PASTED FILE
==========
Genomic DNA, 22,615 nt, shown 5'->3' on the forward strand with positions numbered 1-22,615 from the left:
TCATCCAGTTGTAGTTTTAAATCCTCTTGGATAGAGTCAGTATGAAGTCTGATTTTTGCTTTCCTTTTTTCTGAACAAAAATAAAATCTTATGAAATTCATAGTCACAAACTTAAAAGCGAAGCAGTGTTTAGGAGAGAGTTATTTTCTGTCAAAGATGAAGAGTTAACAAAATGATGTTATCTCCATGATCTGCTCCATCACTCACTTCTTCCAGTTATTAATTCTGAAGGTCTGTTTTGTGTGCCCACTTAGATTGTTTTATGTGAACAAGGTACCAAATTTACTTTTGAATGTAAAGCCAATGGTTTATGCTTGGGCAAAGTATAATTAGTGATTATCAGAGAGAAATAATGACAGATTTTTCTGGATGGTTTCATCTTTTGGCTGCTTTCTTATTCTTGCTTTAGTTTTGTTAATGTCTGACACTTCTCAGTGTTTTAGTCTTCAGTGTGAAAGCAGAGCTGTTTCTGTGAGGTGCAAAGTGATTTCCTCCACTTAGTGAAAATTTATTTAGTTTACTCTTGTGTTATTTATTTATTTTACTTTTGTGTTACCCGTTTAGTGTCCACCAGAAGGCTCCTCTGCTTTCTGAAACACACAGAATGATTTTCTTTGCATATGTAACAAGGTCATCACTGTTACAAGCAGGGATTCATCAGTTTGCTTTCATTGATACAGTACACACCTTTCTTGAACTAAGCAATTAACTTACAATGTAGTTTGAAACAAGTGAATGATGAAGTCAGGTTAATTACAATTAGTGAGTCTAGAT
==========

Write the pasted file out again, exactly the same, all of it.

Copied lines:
Genomic DNA, 22,615 nt, shown 5'->3' on the forward strand with positions numbered 1-22,615 from the left:
TCATCCAGTTGTAGTTTTAAATCCTCTTGGATAGAGTCAGTATGAAGTCTGATTTTTGCTTTCCTTTTTTCTGAACAAAAATAAAATCTTATGAAATTCATAGTCACAAACTTAAAAGCGAAGCAGTGTTTAGGAGAGAGTTATTTTCTGTCAAAGATGAAGAGTTAACAAAATGATGTTATCTCCATGATCTGCTCCATCACTCACTTCTTCCAGTTATTAATTCTGAAGGTCTGTTTTGTGTGCCCACTTAGATTGTTTTATGTGAACAAGGTACCAAATTTACTTTTGAATGTAAAGCCAATGGTTTATGCTTGGGCAAAGTATAATTAGTGATTATCAGAGAGAAATAATGACAGATTTTTCTGGATGGTTTCATCTTTTGGCTGCTTTCTTATTCTTGCTTTAGTTTTGTTAATGTCTGACACTTCTCAGTGTTTTAGTCTTCAGTGTGAAAGCAGAGCTGTTTCTGTGAGGTGCAAAGTGATTTCCTCCACTTAGTGAAAATTTATTTAGTTTACTCTTGTGTTATTTATTTATTTTACTTTTGTGTTACCCGTTTAGTGTCCACCAGAAGGCTCCTCTGCTTTCTGAAACACACAGAATGATTTTCTTTGCATATGTAACAAGGTCATCACTGTTACAAGCAGGGATTCATCAGTTTGCTTTCATTGATACAGTACACACCTTTCTTGAACTAAGCAATTAACTTACAATGTAGTTTGAAACAAGTGAATGATGAAGTCAGGTTAATTACAATTAGTGAGTCTAGAT